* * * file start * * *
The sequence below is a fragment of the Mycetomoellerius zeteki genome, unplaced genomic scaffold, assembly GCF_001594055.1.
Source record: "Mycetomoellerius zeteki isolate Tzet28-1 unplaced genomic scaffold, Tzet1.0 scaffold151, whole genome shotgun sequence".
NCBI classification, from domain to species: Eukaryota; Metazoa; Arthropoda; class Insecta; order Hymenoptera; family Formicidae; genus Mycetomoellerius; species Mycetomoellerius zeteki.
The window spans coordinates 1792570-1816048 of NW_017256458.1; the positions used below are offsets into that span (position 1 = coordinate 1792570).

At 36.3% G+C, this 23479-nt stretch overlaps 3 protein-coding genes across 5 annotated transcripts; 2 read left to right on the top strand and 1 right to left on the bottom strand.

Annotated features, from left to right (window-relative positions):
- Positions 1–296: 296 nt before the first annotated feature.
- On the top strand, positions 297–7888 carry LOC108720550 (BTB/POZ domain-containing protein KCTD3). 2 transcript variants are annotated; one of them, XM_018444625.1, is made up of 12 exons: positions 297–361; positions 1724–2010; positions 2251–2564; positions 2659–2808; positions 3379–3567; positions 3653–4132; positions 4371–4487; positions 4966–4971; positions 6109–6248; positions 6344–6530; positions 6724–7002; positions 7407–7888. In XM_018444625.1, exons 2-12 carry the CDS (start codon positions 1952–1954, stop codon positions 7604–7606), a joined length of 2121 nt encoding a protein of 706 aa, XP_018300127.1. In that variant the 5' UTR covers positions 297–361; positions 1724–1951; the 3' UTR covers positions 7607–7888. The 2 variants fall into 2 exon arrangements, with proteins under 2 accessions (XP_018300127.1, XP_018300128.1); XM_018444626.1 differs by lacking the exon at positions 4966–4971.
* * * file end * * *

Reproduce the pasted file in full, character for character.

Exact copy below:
The sequence below is a fragment of the Mycetomoellerius zeteki genome, unplaced genomic scaffold, assembly GCF_001594055.1.
Source record: "Mycetomoellerius zeteki isolate Tzet28-1 unplaced genomic scaffold, Tzet1.0 scaffold151, whole genome shotgun sequence".
NCBI classification, from domain to species: Eukaryota; Metazoa; Arthropoda; class Insecta; order Hymenoptera; family Formicidae; genus Mycetomoellerius; species Mycetomoellerius zeteki.
The window spans coordinates 1792570-1816048 of NW_017256458.1; the positions used below are offsets into that span (position 1 = coordinate 1792570).

At 36.3% G+C, this 23479-nt stretch overlaps 3 protein-coding genes across 5 annotated transcripts; 2 read left to right on the top strand and 1 right to left on the bottom strand.

Annotated features, from left to right (window-relative positions):
- Positions 1–296: 296 nt before the first annotated feature.
- On the top strand, positions 297–7888 carry LOC108720550 (BTB/POZ domain-containing protein KCTD3). 2 transcript variants are annotated; one of them, XM_018444625.1, is made up of 12 exons: positions 297–361; positions 1724–2010; positions 2251–2564; positions 2659–2808; positions 3379–3567; positions 3653–4132; positions 4371–4487; positions 4966–4971; positions 6109–6248; positions 6344–6530; positions 6724–7002; positions 7407–7888. In XM_018444625.1, exons 2-12 carry the CDS (start codon positions 1952–1954, stop codon positions 7604–7606), a joined length of 2121 nt encoding a protein of 706 aa, XP_018300127.1. In that variant the 5' UTR covers positions 297–361; positions 1724–1951; the 3' UTR covers positions 7607–7888. The 2 variants fall into 2 exon arrangements, with proteins under 2 accessions (XP_018300127.1, XP_018300128.1); XM_018444626.1 differs by lacking the exon at positions 4966–4971.